The Nagoya Protocol — a possible obstacle to research cooperation

The Nagoya Protocol was created  to ensure fair use of genetic resources and appropriate compensation. Ethicists and scientists now believe that these aims are being jeopardised

Southerly countries are rich in genetic resources. The companies that exploit this natural treasure commercially are very often from the northern, developed world, however. The Nagoya Protocol was created in order to ensure fair use of genetic resources and appropriate compensation. It regulates the handling of genetic resources by companies, but also for research purposes. A group of ethicists and scientists from the University of Zurich and Eawag now believe that the original aims of the agreement are being jeopardised. In an opinion article in the journal “Nature Ecology & Evolution”, they note that in most countries the same rules are used for non-commercial research projects as for profit-oriented projects of companies: “The approval process can be so complex that researchers from the north can shy away from joint projects with colleagues in the south,” warns Florian Altermatt from Eawag. This can mean that research with the potential to benefit developing countries is not able to go ahead. The researchers are thus appealing to these countries to introduce a simpler approval process for non-commercial projects.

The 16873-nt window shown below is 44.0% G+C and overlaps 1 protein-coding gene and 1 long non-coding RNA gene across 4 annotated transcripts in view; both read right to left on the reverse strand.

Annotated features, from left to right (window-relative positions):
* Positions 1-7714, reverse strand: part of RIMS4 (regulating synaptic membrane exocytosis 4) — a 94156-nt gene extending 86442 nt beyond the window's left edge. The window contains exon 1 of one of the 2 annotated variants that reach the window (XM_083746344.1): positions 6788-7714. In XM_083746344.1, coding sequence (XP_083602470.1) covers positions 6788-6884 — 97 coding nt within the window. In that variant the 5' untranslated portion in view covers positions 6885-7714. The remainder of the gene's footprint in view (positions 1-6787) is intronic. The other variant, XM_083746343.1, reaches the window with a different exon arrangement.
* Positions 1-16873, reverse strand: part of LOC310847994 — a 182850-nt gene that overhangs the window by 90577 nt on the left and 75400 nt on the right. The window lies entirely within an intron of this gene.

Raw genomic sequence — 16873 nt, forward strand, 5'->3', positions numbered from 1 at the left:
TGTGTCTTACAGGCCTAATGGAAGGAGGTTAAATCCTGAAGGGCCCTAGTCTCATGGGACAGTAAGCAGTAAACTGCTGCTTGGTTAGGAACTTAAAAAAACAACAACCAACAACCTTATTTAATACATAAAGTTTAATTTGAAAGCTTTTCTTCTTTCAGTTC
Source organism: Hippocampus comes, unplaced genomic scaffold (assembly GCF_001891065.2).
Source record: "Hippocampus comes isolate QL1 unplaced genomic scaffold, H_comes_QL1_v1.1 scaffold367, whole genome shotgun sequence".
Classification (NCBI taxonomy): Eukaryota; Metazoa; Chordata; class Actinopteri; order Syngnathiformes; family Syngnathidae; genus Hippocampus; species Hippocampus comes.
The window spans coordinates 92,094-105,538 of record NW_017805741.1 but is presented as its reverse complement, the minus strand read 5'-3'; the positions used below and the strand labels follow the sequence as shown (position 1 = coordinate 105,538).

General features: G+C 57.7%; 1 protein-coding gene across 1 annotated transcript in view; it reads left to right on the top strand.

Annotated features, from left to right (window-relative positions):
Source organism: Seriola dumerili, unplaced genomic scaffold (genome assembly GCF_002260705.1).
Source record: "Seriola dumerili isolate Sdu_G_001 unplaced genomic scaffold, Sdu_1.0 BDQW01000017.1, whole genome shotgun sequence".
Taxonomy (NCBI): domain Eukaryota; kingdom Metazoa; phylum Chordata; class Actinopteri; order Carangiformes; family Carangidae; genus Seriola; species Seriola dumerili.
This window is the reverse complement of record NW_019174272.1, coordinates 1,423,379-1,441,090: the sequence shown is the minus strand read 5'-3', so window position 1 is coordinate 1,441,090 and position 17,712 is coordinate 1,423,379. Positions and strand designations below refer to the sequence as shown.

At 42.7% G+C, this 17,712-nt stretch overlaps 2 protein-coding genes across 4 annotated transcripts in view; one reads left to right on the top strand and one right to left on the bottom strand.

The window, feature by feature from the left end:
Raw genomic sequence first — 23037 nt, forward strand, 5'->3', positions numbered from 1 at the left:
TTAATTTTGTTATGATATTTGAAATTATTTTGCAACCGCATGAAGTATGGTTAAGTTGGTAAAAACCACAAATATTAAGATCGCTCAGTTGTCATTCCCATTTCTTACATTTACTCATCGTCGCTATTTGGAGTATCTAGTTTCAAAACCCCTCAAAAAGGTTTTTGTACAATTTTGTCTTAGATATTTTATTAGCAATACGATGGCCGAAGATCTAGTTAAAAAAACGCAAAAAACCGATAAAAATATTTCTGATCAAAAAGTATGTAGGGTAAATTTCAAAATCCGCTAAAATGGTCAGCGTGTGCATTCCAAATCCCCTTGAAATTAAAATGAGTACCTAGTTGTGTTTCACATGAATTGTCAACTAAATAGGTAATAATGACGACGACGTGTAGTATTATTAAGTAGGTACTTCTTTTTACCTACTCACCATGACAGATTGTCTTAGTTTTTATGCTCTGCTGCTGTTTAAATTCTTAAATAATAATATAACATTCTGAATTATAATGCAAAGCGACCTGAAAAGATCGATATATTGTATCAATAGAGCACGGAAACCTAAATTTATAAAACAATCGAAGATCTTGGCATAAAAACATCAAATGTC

Further reading

Anna Deplazes-Zemp, Samuel Abiven, Peter Schaber, Michael Schaepman, Gabriela Schaepman-Strub, Bernhard Schmid, Kentaro K. Shimizu & Florian Altermatt; The Nagoya Protocol could backfire on the Global South; Nature Ecology & Evolution 2, 917–919 (2018). 


University of Zurich
Prof. Dr. Florian Altermatt
Institute for Evolutionary Biology and Environmental Studies
Winterthurerstrasse 190
8057 Zurich

Tel. +41 44 635 47 00

Calista Fischer